Marta Cunningham (director)

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Marta Cunningham is an Emmy nominated [1] American film director and producer who directed and produced the BMP Film Valentine Road which was later acquired by HBO,[2] which covers the lives of two middle school children-Lawrence King and Brandon McInereny-who was convicted of Lawrence’s murder.[3] Cunningham’s debut film has been in over 80 film festivals, including 2013 Sundance Film Festival.[4] Valentine Road has won over eight Best Documentary awards in various film festivals from 2013 Miami Gay & Lesbian Film Festival [5] to Birkshire International Film Festival.[6] Cunningham’s body of work addresses social justice and questions current societies’ morals and ethics. Her current goal for "Valentine Road" is to use it as an educational tool for school administrations.

Early life[edit]

Marta Cunningham is originally from Northern California. She was raised in a very academic setting, with scholastics being a priority.[7] Cunningham’s parents were social justice activists and encouraged their daughter to get involved as well. Cunningham started to follow her parents foot steps in social justice activism by being accepted into Georgetown University.[7] She was awarded the prestigious Baker Scholarship and studied English literature. Her goal at the time was to create social change through politics. However, after one semester of Georgetown Cunningham decided to go down a different path to create social change. Instead of choosing the political, and academic path, Cunningham decided to become an artist.[8] She left Georgetown University and headed for Los Angeles, California.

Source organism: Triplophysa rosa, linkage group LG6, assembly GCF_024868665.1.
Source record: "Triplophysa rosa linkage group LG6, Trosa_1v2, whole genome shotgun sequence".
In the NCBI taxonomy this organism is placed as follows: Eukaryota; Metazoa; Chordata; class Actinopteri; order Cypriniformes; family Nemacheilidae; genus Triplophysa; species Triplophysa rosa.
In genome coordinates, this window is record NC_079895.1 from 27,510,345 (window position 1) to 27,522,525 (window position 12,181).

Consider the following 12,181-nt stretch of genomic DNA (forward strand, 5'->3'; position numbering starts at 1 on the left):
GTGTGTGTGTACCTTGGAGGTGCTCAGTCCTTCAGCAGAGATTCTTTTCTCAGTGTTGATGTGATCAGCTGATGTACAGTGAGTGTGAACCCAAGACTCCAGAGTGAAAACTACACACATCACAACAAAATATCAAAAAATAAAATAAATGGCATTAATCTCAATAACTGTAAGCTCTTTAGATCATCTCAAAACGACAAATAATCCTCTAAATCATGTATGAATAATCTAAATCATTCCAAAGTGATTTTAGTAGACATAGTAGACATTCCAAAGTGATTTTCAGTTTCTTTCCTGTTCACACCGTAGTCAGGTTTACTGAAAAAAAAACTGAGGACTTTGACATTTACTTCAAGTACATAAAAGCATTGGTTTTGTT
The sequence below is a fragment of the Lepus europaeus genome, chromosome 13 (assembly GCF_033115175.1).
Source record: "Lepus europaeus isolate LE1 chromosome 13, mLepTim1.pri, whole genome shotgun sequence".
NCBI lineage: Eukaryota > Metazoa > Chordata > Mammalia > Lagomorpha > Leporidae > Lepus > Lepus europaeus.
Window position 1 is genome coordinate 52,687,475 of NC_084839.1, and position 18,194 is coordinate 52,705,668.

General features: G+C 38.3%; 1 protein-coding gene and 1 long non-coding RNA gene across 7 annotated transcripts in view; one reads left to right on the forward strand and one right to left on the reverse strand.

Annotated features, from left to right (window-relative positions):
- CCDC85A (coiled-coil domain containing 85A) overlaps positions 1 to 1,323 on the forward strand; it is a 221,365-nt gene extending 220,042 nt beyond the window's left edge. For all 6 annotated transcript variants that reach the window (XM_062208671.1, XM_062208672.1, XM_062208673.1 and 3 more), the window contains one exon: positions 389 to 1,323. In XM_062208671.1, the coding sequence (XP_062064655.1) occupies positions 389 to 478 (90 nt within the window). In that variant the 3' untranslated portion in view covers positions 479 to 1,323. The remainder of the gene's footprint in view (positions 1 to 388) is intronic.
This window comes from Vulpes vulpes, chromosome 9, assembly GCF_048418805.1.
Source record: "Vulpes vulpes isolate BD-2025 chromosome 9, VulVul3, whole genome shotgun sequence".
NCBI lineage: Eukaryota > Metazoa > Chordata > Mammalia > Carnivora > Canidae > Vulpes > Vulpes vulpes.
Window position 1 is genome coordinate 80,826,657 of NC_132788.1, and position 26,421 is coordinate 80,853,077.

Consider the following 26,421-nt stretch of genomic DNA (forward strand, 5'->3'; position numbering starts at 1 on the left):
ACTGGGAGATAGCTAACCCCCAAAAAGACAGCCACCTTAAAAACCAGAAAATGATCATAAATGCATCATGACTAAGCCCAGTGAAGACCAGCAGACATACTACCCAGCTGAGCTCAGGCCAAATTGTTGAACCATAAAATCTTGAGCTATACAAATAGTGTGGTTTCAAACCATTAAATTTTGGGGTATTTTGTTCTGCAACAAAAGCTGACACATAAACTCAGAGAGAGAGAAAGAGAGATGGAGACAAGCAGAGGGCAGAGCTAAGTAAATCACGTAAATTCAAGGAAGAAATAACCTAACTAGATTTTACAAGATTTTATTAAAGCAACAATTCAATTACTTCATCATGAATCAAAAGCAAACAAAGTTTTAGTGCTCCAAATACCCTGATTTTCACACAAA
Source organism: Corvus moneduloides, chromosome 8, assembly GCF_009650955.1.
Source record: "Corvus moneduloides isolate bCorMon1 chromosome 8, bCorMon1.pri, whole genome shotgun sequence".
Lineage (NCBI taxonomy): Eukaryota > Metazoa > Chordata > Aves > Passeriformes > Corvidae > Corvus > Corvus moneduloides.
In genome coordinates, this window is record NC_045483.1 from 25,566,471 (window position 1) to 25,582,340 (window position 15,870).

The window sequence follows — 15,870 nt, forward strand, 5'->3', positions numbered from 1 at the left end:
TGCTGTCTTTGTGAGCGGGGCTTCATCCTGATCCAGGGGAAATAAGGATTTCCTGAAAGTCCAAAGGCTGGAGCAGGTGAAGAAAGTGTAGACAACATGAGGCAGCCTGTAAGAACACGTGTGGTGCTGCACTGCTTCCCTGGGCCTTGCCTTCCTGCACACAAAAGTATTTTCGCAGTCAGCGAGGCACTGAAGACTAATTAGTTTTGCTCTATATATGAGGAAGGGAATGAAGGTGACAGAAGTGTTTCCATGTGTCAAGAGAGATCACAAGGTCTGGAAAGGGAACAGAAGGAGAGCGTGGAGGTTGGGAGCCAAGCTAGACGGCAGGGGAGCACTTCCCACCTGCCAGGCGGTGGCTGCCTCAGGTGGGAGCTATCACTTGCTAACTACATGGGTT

Cunningham first arrived to Los Angeles where she worked as an actress, writer, dancer and choreographer.[9] The film which inspired her dream to become a director was "Spike Lee’s Do the Right Thing".[10]

In 2008 Cunningham read an article about Lawrence King.[11] The article stated a classmate, Brandon McInereny, shot King twice in the back of the head for being perceived as openly gay. Cunningham was moved to do something about how Lawrence was being portrayed in various articles. She started to attend McIrnereny’s trials and eventually started interviewing other individuals. Overall, Cunningham spent four years developing Valentine Road and accumulating 350 hours of footage, which was narrowed down into an 89-minute documentary.[12] Valentine Road has been viewed in several film festivals, including the 2013 Sundance Film Festival. The documentary was also a nominee for two awards in the 35th Annual News & Documentary Emmy Awards [13]Currently the film is available on HBO, HBO OnDemand, and HBO GO.


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